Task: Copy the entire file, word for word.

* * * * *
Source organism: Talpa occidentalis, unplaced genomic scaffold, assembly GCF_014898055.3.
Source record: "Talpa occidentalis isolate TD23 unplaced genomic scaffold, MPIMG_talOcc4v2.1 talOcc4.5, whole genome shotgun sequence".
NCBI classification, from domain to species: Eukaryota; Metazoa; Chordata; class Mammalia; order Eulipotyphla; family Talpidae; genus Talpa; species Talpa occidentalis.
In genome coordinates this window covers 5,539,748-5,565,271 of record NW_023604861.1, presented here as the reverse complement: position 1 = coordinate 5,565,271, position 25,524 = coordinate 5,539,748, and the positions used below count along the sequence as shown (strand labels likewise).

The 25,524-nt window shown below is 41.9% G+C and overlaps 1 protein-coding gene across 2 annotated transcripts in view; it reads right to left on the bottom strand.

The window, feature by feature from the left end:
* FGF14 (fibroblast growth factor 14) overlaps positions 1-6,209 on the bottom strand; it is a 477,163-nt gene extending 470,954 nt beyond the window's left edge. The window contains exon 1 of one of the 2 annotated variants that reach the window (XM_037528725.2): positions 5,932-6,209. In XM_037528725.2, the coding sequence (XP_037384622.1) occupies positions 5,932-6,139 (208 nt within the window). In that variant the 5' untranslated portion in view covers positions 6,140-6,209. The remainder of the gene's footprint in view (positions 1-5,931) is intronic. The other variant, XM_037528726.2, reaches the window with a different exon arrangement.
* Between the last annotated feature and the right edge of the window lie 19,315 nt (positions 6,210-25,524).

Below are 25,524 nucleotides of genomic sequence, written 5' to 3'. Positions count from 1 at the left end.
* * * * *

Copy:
Source organism: Talpa occidentalis, unplaced genomic scaffold, assembly GCF_014898055.3.
Source record: "Talpa occidentalis isolate TD23 unplaced genomic scaffold, MPIMG_talOcc4v2.1 talOcc4.5, whole genome shotgun sequence".
NCBI classification, from domain to species: Eukaryota; Metazoa; Chordata; class Mammalia; order Eulipotyphla; family Talpidae; genus Talpa; species Talpa occidentalis.
In genome coordinates this window covers 5,539,748-5,565,271 of record NW_023604861.1, presented here as the reverse complement: position 1 = coordinate 5,565,271, position 25,524 = coordinate 5,539,748, and the positions used below count along the sequence as shown (strand labels likewise).

The 25,524-nt window shown below is 41.9% G+C and overlaps 1 protein-coding gene across 2 annotated transcripts in view; it reads right to left on the bottom strand.

The window, feature by feature from the left end:
* FGF14 (fibroblast growth factor 14) overlaps positions 1-6,209 on the bottom strand; it is a 477,163-nt gene extending 470,954 nt beyond the window's left edge. The window contains exon 1 of one of the 2 annotated variants that reach the window (XM_037528725.2): positions 5,932-6,209. In XM_037528725.2, the coding sequence (XP_037384622.1) occupies positions 5,932-6,139 (208 nt within the window). In that variant the 5' untranslated portion in view covers positions 6,140-6,209. The remainder of the gene's footprint in view (positions 1-5,931) is intronic. The other variant, XM_037528726.2, reaches the window with a different exon arrangement.
* Between the last annotated feature and the right edge of the window lie 19,315 nt (positions 6,210-25,524).

Below are 25,524 nucleotides of genomic sequence, written 5' to 3'. Positions count from 1 at the left end.